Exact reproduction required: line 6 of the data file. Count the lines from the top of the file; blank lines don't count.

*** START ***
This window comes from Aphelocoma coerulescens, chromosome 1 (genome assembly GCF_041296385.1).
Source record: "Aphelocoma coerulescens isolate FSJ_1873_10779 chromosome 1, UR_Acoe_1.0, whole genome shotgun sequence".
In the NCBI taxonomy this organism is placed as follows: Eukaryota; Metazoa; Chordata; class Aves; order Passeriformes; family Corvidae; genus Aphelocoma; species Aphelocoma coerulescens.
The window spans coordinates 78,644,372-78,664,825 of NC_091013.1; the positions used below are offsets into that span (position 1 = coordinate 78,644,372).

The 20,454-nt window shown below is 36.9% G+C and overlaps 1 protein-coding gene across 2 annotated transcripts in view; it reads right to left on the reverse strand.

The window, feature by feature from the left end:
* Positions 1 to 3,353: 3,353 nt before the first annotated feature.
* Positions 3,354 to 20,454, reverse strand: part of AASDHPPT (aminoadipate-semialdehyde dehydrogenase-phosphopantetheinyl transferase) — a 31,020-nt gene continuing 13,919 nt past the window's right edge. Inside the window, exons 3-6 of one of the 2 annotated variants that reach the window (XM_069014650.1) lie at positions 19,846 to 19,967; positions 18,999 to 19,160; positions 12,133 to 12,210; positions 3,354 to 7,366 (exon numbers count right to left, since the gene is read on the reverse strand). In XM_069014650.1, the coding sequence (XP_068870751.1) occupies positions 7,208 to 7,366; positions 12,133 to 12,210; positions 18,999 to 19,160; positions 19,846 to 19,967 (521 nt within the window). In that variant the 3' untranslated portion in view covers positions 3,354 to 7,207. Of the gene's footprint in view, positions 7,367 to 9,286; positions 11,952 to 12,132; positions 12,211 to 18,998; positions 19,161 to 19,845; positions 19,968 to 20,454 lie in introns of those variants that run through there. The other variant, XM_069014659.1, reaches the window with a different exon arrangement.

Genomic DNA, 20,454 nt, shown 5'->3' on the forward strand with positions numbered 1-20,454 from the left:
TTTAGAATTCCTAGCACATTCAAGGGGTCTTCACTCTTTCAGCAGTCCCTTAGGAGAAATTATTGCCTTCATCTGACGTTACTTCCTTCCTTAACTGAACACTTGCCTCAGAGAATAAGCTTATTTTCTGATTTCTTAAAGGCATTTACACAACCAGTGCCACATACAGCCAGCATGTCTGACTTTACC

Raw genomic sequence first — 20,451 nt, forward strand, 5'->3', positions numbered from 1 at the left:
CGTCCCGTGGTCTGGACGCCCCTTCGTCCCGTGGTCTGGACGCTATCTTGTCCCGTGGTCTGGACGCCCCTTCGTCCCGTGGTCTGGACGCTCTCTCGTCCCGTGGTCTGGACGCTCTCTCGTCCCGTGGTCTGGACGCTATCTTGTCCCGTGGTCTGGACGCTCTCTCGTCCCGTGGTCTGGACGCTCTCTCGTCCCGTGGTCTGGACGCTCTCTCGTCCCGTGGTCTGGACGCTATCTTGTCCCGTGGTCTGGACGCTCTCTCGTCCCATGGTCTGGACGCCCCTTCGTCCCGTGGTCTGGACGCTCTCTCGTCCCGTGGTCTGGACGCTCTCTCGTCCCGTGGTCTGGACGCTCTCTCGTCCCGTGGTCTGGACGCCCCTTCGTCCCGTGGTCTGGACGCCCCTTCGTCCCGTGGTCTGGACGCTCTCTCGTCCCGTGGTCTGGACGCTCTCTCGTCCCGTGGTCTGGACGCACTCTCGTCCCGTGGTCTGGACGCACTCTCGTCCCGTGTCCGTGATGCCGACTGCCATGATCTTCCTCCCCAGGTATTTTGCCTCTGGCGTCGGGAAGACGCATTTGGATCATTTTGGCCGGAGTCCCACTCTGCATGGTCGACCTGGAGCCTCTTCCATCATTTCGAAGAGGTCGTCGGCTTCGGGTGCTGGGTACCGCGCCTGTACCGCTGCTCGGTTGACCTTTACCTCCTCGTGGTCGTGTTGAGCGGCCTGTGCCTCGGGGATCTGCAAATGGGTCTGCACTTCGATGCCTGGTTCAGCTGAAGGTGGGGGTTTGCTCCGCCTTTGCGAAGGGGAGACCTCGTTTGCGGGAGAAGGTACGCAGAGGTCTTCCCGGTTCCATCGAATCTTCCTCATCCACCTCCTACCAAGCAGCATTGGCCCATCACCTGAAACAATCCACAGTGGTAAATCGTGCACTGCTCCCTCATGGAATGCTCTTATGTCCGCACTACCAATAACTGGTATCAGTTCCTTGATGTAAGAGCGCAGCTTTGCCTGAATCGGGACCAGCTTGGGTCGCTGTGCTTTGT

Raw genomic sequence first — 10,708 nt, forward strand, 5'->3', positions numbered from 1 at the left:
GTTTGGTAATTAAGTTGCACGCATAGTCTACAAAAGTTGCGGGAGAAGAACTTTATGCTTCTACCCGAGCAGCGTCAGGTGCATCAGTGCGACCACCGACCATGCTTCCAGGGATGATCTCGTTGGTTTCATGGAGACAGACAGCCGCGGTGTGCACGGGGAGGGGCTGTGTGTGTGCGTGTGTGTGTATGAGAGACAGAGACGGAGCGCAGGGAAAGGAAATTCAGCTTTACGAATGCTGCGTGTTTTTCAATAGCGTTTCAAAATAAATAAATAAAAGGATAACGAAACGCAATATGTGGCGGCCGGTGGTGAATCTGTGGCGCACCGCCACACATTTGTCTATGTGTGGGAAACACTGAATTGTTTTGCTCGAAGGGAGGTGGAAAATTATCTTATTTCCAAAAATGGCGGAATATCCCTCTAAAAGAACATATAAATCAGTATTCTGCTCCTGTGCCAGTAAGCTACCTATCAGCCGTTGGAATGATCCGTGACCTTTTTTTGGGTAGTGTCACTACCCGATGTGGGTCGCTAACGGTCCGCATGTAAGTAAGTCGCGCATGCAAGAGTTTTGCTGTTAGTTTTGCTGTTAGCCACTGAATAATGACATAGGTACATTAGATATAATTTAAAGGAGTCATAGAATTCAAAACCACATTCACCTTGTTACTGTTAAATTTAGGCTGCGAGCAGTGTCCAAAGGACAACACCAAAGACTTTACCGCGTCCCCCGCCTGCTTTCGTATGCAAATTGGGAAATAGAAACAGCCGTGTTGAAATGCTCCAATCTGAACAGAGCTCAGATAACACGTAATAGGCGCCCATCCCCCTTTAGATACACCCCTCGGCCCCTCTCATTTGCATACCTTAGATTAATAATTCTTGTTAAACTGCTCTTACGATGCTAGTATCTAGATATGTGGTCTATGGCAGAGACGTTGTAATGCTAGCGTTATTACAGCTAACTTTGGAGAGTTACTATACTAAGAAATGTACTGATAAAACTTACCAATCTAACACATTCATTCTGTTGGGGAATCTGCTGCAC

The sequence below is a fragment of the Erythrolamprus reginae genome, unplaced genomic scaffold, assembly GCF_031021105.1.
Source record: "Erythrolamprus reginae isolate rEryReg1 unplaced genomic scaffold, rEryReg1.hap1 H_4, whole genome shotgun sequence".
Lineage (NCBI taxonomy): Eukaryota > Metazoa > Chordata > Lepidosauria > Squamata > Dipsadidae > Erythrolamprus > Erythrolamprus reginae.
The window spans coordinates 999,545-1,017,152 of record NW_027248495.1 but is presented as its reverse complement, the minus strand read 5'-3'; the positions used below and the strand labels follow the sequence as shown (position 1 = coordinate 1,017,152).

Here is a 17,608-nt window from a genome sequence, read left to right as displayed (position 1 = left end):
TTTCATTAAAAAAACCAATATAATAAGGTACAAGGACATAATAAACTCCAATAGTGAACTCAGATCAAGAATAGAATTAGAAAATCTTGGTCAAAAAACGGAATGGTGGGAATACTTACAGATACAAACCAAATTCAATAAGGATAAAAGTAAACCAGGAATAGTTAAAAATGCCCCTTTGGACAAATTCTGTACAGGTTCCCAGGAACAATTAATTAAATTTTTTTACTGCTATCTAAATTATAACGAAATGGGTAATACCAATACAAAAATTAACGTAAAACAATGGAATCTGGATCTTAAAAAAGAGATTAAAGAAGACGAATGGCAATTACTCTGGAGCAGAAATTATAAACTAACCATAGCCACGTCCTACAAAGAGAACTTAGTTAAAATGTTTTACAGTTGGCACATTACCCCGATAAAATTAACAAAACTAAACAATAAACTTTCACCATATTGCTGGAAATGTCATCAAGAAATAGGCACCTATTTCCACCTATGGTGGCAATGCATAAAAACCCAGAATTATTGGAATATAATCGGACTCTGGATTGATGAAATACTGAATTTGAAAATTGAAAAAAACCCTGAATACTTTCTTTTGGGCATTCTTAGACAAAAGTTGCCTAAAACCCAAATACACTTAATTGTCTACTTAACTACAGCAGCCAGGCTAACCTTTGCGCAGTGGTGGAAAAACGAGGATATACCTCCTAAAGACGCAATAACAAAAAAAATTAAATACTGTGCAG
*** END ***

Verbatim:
The window, feature by feature from the left end: